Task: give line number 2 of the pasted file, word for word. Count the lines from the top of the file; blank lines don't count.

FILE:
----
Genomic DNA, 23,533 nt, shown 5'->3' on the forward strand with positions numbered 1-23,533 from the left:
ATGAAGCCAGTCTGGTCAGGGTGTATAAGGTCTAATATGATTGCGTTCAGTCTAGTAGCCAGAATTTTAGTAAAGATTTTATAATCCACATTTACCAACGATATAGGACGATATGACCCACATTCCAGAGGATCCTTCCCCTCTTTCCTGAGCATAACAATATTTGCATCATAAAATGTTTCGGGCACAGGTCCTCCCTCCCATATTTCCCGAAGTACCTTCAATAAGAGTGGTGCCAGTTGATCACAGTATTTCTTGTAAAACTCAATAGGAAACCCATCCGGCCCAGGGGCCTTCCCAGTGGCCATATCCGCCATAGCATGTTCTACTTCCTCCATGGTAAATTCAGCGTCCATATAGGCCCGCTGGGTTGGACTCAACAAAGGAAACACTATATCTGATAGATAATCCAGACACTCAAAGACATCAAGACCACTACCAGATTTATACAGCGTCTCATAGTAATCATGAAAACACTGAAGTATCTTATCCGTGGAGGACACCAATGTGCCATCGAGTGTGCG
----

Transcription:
ATGAAGCCAGTCTGGTCAGGGTGTATAAGGTCTAATATGATTGCGTTCAGTCTAGTAGCCAGAATTTTAGTAAAGATTTTATAATCCACATTTACCAACGATATAGGACGATATGACCCACATTCCAGAGGATCCTTCCCCTCTTTCCTGAGCATAACAATATTTGCATCATAAAATGTTTCGGGCACAGGTCCTCCCTCCCATATTTCCCGAAGTACCTTCAATAAGAGTGGTGCCAGTTGATCACAGTATTTCTTGTAAAACTCAATAGGAAACCCATCCGGCCCAGGGGCCTTCCCAGTGGCCATATCCGCCATAGCATGTTCTACTTCCTCCATGGTAAATTCAGCGTCCATATAGGCCCGCTGGGTTGGACTCAACAAAGGAAACACTATATCTGATAGATAATCCAGACACTCAAAGACATCAAGACCACTACCAGATTTATACAGCGTCTCATAGTAATCATGAAAACACTGAAGTATCTTATCCGTGGAGGACACCAATGTGCCATCGAGTGTGCG